WEDCThesis-2015-2016-MIZUTANI.pdf (2.5 MB)

Sustainable options for desalination: A look into renewable energies and brine disposal

Download (2.5 MB)
thesis
posted on 09.10.2020 by Douglas Mizutani
In today’s present world, billions of people live without reliable access to clean drinking water, and as populations continue to grow, freshwater sources begin to disappear at an equally rapid pace. In an effort to combat these issues, desalination has been introduced as a solution to abstract water from untouched resources. However, while desalination can produce additional potable water, it is also heavily criticised for its flaws; namely cost, energy consumption, and environmental pollution. Thus, in order to promote desalination as a sustainable solution for both the present day and future, improvements need to be implemented to produce less costly, more energy efficient, and environmentally friendly desalination plants. This paper reviews all of the current desalination methods in today’s global market, evaluating which methods are most sustainable for the future of desalination. Options for renewable energies to replace fossil fuels are also studied, as well as various brine disposal methods which can produce more environmentally safe and sustainable desalination facilities. Among the literature reviewed, reverse osmosis was found to be the world’s most sustainable method of desalination due to its energy efficiency and production capacity, while solar photovoltaics were found to be the popular choice among renewable energies. Zero liquid discharge was also found to be the most environmentally friendly method of brine waste disposal, although research in the field was very limited. Each method was closely evaluated and compared among its competitors, offering a detailed perspective on the sustainable state of desalination.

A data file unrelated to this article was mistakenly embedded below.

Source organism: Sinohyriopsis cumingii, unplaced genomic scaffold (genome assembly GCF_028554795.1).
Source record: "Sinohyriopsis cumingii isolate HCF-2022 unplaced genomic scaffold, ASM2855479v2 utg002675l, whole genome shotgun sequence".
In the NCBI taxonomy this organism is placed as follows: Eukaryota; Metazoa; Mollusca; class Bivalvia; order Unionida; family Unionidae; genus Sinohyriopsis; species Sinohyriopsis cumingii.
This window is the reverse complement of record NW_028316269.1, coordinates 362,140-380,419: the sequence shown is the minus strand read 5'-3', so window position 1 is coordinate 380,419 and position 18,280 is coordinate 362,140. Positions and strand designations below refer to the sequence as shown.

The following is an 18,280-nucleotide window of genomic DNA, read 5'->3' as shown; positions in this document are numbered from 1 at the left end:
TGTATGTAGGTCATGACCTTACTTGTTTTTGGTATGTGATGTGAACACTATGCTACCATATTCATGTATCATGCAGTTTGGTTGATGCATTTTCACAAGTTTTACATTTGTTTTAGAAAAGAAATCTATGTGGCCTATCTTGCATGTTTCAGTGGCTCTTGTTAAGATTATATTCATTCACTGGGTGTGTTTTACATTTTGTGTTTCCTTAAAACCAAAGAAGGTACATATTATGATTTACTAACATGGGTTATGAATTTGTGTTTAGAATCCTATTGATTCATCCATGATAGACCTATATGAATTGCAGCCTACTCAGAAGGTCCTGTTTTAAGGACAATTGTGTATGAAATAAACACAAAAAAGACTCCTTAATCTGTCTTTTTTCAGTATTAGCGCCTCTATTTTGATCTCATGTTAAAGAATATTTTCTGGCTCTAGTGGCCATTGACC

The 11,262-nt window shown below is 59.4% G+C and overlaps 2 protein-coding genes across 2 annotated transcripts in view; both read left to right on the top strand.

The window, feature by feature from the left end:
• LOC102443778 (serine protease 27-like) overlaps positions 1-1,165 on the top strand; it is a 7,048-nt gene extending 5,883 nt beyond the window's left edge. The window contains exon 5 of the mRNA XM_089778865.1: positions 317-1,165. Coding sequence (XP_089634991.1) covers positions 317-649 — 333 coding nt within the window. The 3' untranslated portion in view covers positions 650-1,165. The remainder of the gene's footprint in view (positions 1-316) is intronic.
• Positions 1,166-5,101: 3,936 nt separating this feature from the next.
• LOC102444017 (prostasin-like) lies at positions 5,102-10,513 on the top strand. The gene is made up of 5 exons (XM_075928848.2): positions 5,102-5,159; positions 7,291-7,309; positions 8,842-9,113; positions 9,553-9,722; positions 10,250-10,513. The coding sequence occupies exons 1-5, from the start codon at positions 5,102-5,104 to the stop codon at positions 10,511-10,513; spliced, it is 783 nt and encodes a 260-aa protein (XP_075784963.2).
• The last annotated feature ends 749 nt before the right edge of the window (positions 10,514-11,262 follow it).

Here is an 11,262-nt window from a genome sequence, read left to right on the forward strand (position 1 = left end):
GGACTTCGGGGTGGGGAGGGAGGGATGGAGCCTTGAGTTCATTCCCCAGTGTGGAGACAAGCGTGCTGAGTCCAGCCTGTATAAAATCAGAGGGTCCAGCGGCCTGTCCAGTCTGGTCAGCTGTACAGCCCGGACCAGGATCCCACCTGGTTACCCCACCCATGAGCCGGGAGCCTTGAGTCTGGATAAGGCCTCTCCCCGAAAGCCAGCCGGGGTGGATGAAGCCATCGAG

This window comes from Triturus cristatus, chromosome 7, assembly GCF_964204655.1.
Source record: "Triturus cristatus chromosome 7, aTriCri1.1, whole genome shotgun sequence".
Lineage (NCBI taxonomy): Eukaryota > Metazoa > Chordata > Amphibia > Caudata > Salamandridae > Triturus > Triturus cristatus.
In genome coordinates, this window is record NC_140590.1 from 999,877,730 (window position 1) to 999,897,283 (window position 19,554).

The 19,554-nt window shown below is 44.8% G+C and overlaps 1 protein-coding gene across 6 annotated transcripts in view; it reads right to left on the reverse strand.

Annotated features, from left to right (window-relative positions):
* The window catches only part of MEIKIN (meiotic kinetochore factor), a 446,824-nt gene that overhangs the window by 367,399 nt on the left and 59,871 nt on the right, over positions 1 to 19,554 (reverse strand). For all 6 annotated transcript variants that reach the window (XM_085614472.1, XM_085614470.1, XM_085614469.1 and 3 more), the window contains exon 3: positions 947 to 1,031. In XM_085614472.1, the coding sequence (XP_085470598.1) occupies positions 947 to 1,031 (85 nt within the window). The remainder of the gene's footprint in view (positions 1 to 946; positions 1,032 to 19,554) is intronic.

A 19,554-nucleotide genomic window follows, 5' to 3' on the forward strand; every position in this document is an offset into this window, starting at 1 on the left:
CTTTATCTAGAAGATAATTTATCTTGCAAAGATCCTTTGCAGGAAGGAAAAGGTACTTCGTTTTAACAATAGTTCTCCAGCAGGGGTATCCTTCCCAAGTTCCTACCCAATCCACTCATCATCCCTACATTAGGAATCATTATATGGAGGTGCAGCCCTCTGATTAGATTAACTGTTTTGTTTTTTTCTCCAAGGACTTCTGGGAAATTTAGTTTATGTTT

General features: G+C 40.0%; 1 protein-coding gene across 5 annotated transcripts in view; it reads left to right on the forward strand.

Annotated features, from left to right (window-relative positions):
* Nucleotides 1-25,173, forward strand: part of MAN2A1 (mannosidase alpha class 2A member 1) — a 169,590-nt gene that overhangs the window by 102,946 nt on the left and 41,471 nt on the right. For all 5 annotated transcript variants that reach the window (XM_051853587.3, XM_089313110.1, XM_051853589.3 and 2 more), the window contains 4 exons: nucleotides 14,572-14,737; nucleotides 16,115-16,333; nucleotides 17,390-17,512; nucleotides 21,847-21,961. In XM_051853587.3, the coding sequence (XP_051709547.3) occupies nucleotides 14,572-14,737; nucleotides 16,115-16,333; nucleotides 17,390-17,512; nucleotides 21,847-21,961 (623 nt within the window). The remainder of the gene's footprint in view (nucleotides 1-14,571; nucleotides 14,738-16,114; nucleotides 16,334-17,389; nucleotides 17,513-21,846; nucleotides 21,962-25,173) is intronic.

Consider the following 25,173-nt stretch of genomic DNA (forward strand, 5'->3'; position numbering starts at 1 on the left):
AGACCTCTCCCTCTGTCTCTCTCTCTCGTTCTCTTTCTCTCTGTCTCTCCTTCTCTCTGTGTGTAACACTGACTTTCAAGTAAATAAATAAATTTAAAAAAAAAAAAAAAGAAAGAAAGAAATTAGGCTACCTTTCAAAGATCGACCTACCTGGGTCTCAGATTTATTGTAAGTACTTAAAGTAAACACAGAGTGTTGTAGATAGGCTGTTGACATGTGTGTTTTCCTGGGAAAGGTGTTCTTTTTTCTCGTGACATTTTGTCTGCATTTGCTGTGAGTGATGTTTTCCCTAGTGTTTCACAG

History

School

  • Architecture, Building and Civil Engineering

Research Unit

  • Water, Engineering and Development Centre (WEDC)

Exports